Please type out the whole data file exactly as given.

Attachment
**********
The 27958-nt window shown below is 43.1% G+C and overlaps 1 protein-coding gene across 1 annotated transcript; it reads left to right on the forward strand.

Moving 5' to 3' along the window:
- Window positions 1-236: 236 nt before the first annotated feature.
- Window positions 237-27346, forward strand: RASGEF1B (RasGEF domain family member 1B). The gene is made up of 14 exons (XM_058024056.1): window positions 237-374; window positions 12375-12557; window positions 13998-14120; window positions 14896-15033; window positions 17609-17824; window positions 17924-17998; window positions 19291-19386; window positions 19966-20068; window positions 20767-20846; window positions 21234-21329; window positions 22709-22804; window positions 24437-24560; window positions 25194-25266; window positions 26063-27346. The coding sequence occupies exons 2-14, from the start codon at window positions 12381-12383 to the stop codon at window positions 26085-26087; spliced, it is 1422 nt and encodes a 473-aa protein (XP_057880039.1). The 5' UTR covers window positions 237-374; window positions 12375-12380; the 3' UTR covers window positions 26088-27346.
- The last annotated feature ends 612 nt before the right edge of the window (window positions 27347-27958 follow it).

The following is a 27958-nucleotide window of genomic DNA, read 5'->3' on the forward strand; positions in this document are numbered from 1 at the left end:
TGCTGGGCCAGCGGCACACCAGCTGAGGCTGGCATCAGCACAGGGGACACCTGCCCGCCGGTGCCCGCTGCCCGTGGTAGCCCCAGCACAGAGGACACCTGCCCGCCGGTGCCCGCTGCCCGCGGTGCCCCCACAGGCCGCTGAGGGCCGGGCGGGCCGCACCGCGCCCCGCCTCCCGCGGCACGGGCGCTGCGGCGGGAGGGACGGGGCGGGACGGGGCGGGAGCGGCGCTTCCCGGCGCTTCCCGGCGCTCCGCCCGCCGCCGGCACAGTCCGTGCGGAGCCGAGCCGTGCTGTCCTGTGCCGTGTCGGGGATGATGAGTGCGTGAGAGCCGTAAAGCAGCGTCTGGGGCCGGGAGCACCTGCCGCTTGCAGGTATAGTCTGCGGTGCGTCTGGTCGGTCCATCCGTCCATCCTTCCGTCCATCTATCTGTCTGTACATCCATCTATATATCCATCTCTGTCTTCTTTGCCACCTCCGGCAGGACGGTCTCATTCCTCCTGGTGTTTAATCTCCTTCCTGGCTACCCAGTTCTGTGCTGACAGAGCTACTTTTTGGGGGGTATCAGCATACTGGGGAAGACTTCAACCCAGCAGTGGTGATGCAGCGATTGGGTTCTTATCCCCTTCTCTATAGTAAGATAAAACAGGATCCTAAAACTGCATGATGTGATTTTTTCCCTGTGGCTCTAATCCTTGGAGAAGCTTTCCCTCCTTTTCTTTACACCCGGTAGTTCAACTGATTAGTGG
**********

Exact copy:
The 27958-nt window shown below is 43.1% G+C and overlaps 1 protein-coding gene across 1 annotated transcript; it reads left to right on the forward strand.

Moving 5' to 3' along the window:
- Window positions 1-236: 236 nt before the first annotated feature.
- Window positions 237-27346, forward strand: RASGEF1B (RasGEF domain family member 1B). The gene is made up of 14 exons (XM_058024056.1): window positions 237-374; window positions 12375-12557; window positions 13998-14120; window positions 14896-15033; window positions 17609-17824; window positions 17924-17998; window positions 19291-19386; window positions 19966-20068; window positions 20767-20846; window positions 21234-21329; window positions 22709-22804; window positions 24437-24560; window positions 25194-25266; window positions 26063-27346. The coding sequence occupies exons 2-14, from the start codon at window positions 12381-12383 to the stop codon at window positions 26085-26087; spliced, it is 1422 nt and encodes a 473-aa protein (XP_057880039.1). The 5' UTR covers window positions 237-374; window positions 12375-12380; the 3' UTR covers window positions 26088-27346.
- The last annotated feature ends 612 nt before the right edge of the window (window positions 27347-27958 follow it).

The following is a 27958-nucleotide window of genomic DNA, read 5'->3' on the forward strand; positions in this document are numbered from 1 at the left end:
TGCTGGGCCAGCGGCACACCAGCTGAGGCTGGCATCAGCACAGGGGACACCTGCCCGCCGGTGCCCGCTGCCCGTGGTAGCCCCAGCACAGAGGACACCTGCCCGCCGGTGCCCGCTGCCCGCGGTGCCCCCACAGGCCGCTGAGGGCCGGGCGGGCCGCACCGCGCCCCGCCTCCCGCGGCACGGGCGCTGCGGCGGGAGGGACGGGGCGGGACGGGGCGGGAGCGGCGCTTCCCGGCGCTTCCCGGCGCTCCGCCCGCCGCCGGCACAGTCCGTGCGGAGCCGAGCCGTGCTGTCCTGTGCCGTGTCGGGGATGATGAGTGCGTGAGAGCCGTAAAGCAGCGTCTGGGGCCGGGAGCACCTGCCGCTTGCAGGTATAGTCTGCGGTGCGTCTGGTCGGTCCATCCGTCCATCCTTCCGTCCATCTATCTGTCTGTACATCCATCTATATATCCATCTCTGTCTTCTTTGCCACCTCCGGCAGGACGGTCTCATTCCTCCTGGTGTTTAATCTCCTTCCTGGCTACCCAGTTCTGTGCTGACAGAGCTACTTTTTGGGGGGTATCAGCATACTGGGGAAGACTTCAACCCAGCAGTGGTGATGCAGCGATTGGGTTCTTATCCCCTTCTCTATAGTAAGATAAAACAGGATCCTAAAACTGCATGATGTGATTTTTTCCCTGTGGCTCTAATCCTTGGAGAAGCTTTCCCTCCTTTTCTTTACACCCGGTAGTTCAACTGATTAGTGG